The International Ladies’ Benevolent Society is scheduling its 2006 Christmas Charity Fair on Nov. 11, from 10 to 2 at the Tokyo American Club. Entrance tickets cost 500 yen and can be purchased from any ILBS member beforehand or at the door.
Co-chairperson of this year’s fair is Fumiko Tottori, who has the experience of having filled this position 15 years ago. Many years on the ILBS board, she has served as its historian and legal officer, and in 1988 was president.
Equable and popular, she has never sought leadership office and has always been persuaded to accept against her will. She dislikes being No. 1 in a group. “No. 2 is all right,” she said.
Born in Tokyo, Tottori spent her early childhood years in Marseilles and London, where her father was consul. French was her first language. She acquired English later, when with her parents she lived in prewar London. Her family returned to Japan at the outbreak of war.
In Japan, Tottori faced the returnee’s difficulties of learning kanji and Japanese history. “Because I had to study Japanese history hard, it became my favorite subject,” she said.
After she married, she moved with her husband to New York, then to London and Paris. “Because of the French language, my husband had a hard time there. For me, after my childhood in France, to go again to Paris was lucky.” Shigejiro Tottori was president of the Mitsui Company in the French capital.
An only child herself, Tottori has an only child, who is now Princess Takamodo. Highly charged, artistic and scholastic, the princess took master’s degrees in archaeology and anthropology from Cambridge University. She studied law in London. Before her marriage to the late Prince Takamodo, she assisted his father, Prince Mikasa, who is respected and famed as a scholar of Middle Eastern culture.
In her overseas postings, Tottori joined in charity work. In Tokyo, she became a member of the International Ladies’ Benevolent Society, “because it worked for charity. It is one of my favorite groups,” she said. In the early postwar years she was moved by the widespread effects of poverty that she saw. She said, “Alone I couldn’t do too much. Belonging to ILBS I felt satisfied that at least I was helping a bit.” She enjoys her membership in several other international groups, “friendly, social groups,” that keep alive her links with America, France and Britain. She appreciates ILBS because it is “completely for charity,” she said.
Tottori used often to go on Christmas visits to some of the institutions assisted by ILBS. Members like to show the organization’s warm-heartedness in personal connections.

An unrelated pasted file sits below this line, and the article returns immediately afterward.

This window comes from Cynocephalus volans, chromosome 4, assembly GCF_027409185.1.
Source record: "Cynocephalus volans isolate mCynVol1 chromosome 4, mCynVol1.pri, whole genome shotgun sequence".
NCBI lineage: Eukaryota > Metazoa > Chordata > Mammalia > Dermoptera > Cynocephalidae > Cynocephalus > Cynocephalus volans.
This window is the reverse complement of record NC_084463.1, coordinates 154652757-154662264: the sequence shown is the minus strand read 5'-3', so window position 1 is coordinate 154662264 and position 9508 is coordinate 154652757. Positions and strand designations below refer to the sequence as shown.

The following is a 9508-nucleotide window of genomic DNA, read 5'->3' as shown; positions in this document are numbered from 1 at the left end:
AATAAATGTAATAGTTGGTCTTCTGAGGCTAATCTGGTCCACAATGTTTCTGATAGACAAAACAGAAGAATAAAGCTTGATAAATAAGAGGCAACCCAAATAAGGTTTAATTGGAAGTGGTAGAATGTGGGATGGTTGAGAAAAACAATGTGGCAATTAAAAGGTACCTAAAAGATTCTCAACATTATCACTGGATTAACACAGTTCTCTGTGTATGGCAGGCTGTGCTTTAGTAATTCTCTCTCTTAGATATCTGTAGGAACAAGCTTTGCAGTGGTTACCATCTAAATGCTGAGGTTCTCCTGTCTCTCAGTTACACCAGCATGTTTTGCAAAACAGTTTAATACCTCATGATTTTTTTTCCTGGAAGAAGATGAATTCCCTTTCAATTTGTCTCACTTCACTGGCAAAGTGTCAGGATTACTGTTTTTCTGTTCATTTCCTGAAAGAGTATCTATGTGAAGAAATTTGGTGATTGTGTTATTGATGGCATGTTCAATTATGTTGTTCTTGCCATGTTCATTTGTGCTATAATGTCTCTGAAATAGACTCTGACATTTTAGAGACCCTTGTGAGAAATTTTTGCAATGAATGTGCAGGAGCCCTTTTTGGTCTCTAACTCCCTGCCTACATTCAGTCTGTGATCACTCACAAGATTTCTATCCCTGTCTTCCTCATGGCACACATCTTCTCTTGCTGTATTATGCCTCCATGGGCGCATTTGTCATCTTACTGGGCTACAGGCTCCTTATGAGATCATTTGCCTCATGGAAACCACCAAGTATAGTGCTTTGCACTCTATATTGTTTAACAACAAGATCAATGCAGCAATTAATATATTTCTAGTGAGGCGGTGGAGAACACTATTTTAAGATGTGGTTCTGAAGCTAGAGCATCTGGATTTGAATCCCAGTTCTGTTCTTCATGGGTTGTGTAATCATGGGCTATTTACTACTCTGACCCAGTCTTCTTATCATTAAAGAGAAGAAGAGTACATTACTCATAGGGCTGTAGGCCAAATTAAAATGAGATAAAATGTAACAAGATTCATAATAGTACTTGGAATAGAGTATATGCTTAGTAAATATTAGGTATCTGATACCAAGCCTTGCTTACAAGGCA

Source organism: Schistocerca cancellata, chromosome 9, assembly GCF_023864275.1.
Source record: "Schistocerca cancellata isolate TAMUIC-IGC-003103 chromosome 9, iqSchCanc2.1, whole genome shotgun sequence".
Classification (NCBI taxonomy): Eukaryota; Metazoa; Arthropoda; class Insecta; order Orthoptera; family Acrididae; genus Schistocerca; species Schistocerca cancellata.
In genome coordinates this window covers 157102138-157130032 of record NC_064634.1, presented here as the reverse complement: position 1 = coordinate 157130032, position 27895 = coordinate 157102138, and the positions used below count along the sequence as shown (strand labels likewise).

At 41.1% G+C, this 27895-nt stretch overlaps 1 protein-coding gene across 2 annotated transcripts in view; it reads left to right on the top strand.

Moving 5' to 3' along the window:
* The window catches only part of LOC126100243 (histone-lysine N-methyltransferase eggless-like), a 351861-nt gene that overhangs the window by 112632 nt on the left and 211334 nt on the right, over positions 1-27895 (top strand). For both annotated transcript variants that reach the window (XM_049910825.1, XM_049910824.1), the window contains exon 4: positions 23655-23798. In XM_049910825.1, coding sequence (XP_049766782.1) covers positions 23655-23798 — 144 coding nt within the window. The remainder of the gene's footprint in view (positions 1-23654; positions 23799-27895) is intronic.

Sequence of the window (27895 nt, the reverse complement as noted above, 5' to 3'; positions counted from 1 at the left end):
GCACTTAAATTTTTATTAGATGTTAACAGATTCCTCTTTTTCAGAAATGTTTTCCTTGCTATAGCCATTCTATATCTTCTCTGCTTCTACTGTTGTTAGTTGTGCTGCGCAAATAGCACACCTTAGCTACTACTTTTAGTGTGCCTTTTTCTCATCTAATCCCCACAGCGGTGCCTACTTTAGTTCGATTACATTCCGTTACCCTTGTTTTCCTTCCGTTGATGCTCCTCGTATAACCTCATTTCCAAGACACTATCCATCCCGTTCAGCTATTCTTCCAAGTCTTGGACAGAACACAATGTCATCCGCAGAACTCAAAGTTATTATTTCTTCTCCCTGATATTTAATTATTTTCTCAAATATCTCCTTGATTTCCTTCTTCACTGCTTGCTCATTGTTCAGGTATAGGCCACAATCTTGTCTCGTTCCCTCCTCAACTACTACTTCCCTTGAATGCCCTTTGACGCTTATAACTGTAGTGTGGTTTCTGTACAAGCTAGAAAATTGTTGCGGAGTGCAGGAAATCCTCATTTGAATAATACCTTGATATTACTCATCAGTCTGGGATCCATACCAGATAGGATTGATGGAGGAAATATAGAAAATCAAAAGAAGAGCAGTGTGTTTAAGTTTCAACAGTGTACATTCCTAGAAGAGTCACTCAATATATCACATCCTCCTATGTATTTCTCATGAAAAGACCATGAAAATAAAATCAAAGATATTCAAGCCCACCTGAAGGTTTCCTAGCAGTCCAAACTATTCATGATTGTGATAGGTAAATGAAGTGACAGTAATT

“When ILBS was founded, Japan was so poor,” Tottori said. “Now the situation is different, we try to find institutions which do not receive help from the government and really need money. Also, our members include some ambassadresses from countries poorer than Japan, where institutions really need help. We are very careful in choosing homes and institutions to help in other countries.”
The Charity Fair originally was an outlet for institutions aided by ILBS where they could offer their hand-made products. Disabled people rejoiced at having somewhere to sell their goods. The fair expanded as ILBS members contributed beautiful hand-crafted products of their own. In keeping with the season, the fair emphasizes items suitable for gifts and decorations and festivities. It is one of ILBS’ major fund-raising projects, its proceeds earmarked for the support of institutions and organizations providing care for the ill, disabled and unfortunates of all ages in Japan and elsewhere.
A raffle is held in conjunction with the fair. Raffle tickets can be purchased from any ILBS member or at the fair until just before the drawing about noon. Korean Airlines has donated the grand prize of round-trip tickets to Seoul in cooperation with Lotte Hotel. A long list of high-class special prizes includes hotels and restaurants gift certificates, perfumes and jewelry. Heading the list are the gifts of Greek jeweler Ilias Lalaounis. On the last two occasions, this benefactor donated prizes worth 3 million yen to ILBS.
“It’s not the chairperson who makes a successful fair. It’s all the ladies who head different sections and work together and all the ladies who do the work,” Tottori said. “My precious co-chairs this year are Candace Sato and Yuriko Ashida. They are so kind I can be a lazy chairperson.”